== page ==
Tuesday, 11 August 2020


Corona Virus genetics pattern guides CVOID-19 Diagnosis assays

04 March 2020 | News

The quick sequencing of the SARS-CoV-2 genome and distribution of the data early on in the COVID-19 outbreak has enabled the development of a variety of assays to diagnose patients based on snippets of the virus’s genetic code.

image courtesy: Frontline genomics

image courtesy: Frontline genomics

Coronavirus detection assay depends on its genetic sequences identification. But as the number of potential cases increases, and concerns rise about the possibility of a global pandemic, the pressure is on to enable even faster, more-accessible testing.

Current testing methods are considered accurate, but governments have restricted testing to central health agencies or a few accredited laboratories, limiting the ability to rapidly diagnose new cases, says epidemiologist and immunologist Michael Mina, the director of the pathology laboratory and molecular diagnostics at Brigham and Women’s Hospital in Boston. These circumstances are driving a commercial race to develop new COVID-19 tests that can be deployed within hospitals and clinics to provide diagnostic answers in short order.

Globally, nearly 89,000 cases have now been reported—more than 80,000 of these in China—along with more than 3,000 deaths. The virus has been found in 64 countries, six of those in just the past day.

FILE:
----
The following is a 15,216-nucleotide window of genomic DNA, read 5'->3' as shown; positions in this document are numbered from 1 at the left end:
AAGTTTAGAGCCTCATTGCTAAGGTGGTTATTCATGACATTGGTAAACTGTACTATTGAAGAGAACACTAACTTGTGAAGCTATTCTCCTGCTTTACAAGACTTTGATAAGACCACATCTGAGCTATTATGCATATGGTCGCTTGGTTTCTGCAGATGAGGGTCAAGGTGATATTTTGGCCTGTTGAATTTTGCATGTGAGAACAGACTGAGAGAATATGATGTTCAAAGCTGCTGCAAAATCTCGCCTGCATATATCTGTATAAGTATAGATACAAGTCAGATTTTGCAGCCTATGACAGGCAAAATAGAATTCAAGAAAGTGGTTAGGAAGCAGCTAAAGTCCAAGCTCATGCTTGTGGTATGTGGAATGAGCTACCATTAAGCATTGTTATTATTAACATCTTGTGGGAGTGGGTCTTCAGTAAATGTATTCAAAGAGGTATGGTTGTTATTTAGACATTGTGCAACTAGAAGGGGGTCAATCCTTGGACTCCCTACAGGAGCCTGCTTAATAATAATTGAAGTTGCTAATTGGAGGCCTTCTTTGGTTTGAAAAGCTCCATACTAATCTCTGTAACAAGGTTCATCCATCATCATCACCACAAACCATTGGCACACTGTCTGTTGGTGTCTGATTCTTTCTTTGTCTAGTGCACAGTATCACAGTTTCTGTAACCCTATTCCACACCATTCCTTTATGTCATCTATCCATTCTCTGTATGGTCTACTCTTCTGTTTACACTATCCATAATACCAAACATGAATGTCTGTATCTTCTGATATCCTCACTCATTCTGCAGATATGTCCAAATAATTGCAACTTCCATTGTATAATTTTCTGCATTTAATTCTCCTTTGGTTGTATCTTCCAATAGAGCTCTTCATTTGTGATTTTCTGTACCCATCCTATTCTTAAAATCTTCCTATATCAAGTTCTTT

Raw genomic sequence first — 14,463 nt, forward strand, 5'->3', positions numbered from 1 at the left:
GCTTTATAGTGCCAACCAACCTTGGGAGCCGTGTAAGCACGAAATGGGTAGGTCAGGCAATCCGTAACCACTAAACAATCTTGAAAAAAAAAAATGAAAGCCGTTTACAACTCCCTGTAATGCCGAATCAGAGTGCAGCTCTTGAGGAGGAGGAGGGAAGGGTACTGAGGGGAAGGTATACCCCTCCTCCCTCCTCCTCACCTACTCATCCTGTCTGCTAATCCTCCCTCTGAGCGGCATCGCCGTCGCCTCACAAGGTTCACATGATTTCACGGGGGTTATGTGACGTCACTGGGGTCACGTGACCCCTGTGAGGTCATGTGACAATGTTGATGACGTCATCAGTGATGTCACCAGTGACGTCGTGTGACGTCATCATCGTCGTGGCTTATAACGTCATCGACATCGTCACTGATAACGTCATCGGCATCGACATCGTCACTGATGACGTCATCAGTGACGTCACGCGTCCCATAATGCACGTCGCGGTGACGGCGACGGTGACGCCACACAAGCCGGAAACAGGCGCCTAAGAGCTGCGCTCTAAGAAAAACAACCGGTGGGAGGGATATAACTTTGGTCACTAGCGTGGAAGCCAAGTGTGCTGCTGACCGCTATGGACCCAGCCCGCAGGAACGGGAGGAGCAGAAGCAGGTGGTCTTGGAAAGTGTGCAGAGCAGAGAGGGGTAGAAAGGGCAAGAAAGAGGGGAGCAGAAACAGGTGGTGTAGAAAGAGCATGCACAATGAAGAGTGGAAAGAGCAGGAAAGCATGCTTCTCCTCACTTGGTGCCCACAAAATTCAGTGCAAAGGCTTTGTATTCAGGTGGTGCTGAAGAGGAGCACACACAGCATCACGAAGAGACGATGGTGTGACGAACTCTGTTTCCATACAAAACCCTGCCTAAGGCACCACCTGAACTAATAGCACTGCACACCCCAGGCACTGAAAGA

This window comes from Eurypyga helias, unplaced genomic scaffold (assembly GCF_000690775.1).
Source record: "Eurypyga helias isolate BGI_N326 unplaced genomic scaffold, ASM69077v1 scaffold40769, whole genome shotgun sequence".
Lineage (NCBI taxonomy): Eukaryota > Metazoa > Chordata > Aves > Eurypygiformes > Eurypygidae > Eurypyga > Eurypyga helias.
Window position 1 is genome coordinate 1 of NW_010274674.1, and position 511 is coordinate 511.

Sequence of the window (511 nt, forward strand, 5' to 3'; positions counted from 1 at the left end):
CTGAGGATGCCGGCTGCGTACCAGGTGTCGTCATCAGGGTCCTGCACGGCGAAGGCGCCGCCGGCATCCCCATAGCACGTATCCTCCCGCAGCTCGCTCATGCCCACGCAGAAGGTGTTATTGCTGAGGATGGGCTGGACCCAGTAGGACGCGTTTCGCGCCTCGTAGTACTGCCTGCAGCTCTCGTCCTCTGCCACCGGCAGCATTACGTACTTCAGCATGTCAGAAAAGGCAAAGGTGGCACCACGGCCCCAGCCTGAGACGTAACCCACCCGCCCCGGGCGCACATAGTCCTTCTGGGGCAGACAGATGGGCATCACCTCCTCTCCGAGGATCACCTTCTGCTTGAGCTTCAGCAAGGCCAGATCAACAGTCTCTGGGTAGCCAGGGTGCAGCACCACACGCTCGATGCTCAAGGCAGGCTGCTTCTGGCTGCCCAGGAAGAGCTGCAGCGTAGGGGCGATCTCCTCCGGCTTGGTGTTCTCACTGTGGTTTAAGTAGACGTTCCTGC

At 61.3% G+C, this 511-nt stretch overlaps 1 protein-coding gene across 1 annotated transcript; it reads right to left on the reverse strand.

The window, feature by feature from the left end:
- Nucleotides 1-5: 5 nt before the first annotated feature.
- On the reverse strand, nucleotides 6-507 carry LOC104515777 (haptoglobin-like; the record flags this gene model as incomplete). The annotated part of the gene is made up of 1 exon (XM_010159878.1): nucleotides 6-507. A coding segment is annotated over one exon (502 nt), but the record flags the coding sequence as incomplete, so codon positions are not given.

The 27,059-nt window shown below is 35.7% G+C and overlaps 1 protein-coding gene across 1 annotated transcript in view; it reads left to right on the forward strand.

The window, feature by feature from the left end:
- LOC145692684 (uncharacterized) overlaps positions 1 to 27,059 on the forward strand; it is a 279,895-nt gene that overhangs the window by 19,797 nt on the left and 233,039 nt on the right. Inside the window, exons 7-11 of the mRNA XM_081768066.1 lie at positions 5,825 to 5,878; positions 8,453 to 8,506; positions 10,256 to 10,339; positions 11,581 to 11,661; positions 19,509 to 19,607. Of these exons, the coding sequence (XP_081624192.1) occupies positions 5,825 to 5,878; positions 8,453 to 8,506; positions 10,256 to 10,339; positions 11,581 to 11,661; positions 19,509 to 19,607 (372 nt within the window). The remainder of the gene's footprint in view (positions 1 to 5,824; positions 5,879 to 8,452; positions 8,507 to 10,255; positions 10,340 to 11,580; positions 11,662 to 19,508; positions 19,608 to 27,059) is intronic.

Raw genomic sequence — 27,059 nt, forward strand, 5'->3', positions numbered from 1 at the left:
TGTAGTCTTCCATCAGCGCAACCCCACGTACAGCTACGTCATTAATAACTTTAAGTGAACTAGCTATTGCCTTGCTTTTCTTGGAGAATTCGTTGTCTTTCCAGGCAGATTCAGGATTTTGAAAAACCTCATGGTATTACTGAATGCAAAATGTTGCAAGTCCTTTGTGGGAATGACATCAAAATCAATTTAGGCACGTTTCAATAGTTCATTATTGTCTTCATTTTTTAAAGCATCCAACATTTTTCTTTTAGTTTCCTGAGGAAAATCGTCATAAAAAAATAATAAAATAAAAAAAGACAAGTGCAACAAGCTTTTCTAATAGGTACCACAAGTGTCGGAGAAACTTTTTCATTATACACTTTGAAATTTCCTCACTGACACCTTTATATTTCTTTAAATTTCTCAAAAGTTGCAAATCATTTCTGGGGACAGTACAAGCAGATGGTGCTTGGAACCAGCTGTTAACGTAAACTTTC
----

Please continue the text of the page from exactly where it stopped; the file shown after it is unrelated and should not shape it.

The full genome of the novel coronavirus was published on January 10 of this year. A week later, a group of researchers led by German scientists released the first diagnostic protocol for COVID-19 using swabbed samples from a patient’s nose and throat; this PCR-based protocol has since been selected by the World Health Organization (WHO).

The assay was initially developed from genetic similarities between SARS-CoV-2 and its close relative SARS, and later refined using the SARS-CoV-2 genome data to target viral genes unique to the newly discovered virus. In particular, the test detects the presence of SARS-CoV-2’s E gene, which codes for the envelope that surrounds the viral shell, and the gene for the enzyme RNA-dependent RNA polymerase. Every positive test has been confirmed with whole genome sequencing, viral culture, or electron microscopy.

There are now numerous companies working on commercial test kits in response to the rising diagnostic demands of the epidemic. Most are applying the same real-time PCR methods already in use, but others are taking a different approach, some researchers are using CRISPR technology to tag the target SARS-CoV-2 sequences with a fluorescent probe and is more sensitive and much more rapid.

Another method uses paper strips to detect the presence of a target virus, and claims to take around one hour to deliver the result. It has not yet been tested on COVID-19 patient samples, and the institute has stressed the test still needs to be developed and validated for clinical use, for COVID-19 or any other viral disease.

A different diagnostics approach would be to devise blood tests for antibodies against the SARS-CoV-2 virus which will help in monitoring the spread of the virus.

Numerous groups are trying to isolate antibodies, some with more success than others. Researchers at Duke-NUS Medical School in Singapore have used antibody testing to demonstrate a link between two separate clusters of infections, and in patients who had cleared their symptoms at the time they were given the antibody test. Meanwhile, researchers in Taiwan are also working to identify a SARS-CoV-2 antibody that could be used for diagnostic testing, and they say such a test could deliver a result in a matter of minutes rather than hours. 


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